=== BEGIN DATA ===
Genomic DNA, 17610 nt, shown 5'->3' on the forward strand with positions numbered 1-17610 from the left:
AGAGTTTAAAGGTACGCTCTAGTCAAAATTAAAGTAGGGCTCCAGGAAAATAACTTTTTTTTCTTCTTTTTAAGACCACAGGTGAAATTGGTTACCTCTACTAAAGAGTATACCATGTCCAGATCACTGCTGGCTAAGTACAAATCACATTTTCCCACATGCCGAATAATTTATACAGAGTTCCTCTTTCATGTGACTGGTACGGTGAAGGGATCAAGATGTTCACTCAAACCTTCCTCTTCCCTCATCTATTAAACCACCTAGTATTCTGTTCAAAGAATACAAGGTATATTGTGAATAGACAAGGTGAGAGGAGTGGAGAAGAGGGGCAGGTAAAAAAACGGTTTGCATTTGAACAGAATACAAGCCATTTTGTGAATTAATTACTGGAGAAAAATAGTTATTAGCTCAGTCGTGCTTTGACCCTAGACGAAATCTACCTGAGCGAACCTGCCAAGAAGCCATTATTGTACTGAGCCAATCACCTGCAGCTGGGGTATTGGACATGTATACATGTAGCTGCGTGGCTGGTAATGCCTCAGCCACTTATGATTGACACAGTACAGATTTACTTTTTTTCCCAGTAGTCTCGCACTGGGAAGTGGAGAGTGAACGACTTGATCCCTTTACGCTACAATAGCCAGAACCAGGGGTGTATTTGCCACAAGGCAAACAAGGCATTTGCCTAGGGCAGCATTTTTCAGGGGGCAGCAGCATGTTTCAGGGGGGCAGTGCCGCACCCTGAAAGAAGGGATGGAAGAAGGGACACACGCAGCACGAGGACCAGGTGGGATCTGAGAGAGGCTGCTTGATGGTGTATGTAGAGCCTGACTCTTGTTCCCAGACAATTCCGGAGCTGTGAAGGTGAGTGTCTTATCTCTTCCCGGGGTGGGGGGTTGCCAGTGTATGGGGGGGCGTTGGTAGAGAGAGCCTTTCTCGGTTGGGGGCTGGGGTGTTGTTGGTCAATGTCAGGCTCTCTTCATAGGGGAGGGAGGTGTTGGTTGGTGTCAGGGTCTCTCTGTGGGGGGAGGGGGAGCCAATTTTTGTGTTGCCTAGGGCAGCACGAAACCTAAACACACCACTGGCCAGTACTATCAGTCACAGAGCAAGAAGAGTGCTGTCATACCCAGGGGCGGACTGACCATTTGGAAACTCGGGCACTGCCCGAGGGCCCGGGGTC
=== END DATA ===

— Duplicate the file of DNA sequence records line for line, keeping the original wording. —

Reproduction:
Genomic DNA, 17610 nt, shown 5'->3' on the forward strand with positions numbered 1-17610 from the left:
AGAGTTTAAAGGTACGCTCTAGTCAAAATTAAAGTAGGGCTCCAGGAAAATAACTTTTTTTTCTTCTTTTTAAGACCACAGGTGAAATTGGTTACCTCTACTAAAGAGTATACCATGTCCAGATCACTGCTGGCTAAGTACAAATCACATTTTCCCACATGCCGAATAATTTATACAGAGTTCCTCTTTCATGTGACTGGTACGGTGAAGGGATCAAGATGTTCACTCAAACCTTCCTCTTCCCTCATCTATTAAACCACCTAGTATTCTGTTCAAAGAATACAAGGTATATTGTGAATAGACAAGGTGAGAGGAGTGGAGAAGAGGGGCAGGTAAAAAAACGGTTTGCATTTGAACAGAATACAAGCCATTTTGTGAATTAATTACTGGAGAAAAATAGTTATTAGCTCAGTCGTGCTTTGACCCTAGACGAAATCTACCTGAGCGAACCTGCCAAGAAGCCATTATTGTACTGAGCCAATCACCTGCAGCTGGGGTATTGGACATGTATACATGTAGCTGCGTGGCTGGTAATGCCTCAGCCACTTATGATTGACACAGTACAGATTTACTTTTTTTCCCAGTAGTCTCGCACTGGGAAGTGGAGAGTGAACGACTTGATCCCTTTACGCTACAATAGCCAGAACCAGGGGTGTATTTGCCACAAGGCAAACAAGGCATTTGCCTAGGGCAGCATTTTTCAGGGGGCAGCAGCATGTTTCAGGGGGGCAGTGCCGCACCCTGAAAGAAGGGATGGAAGAAGGGACACACGCAGCACGAGGACCAGGTGGGATCTGAGAGAGGCTGCTTGATGGTGTATGTAGAGCCTGACTCTTGTTCCCAGACAATTCCGGAGCTGTGAAGGTGAGTGTCTTATCTCTTCCCGGGGTGGGGGGTTGCCAGTGTATGGGGGGGCGTTGGTAGAGAGAGCCTTTCTCGGTTGGGGGCTGGGGTGTTGTTGGTCAATGTCAGGCTCTCTTCATAGGGGAGGGAGGTGTTGGTTGGTGTCAGGGTCTCTCTGTGGGGGGAGGGGGAGCCAATTTTTGTGTTGCCTAGGGCAGCACGAAACCTAAACACACCACTGGCCAGTACTATCAGTCACAGAGCAAGAAGAGTGCTGTCATACCCAGGGGCGGACTGACCATTTGGAAACTCGGGCACTGCCCGAGGGCCCGGGGTC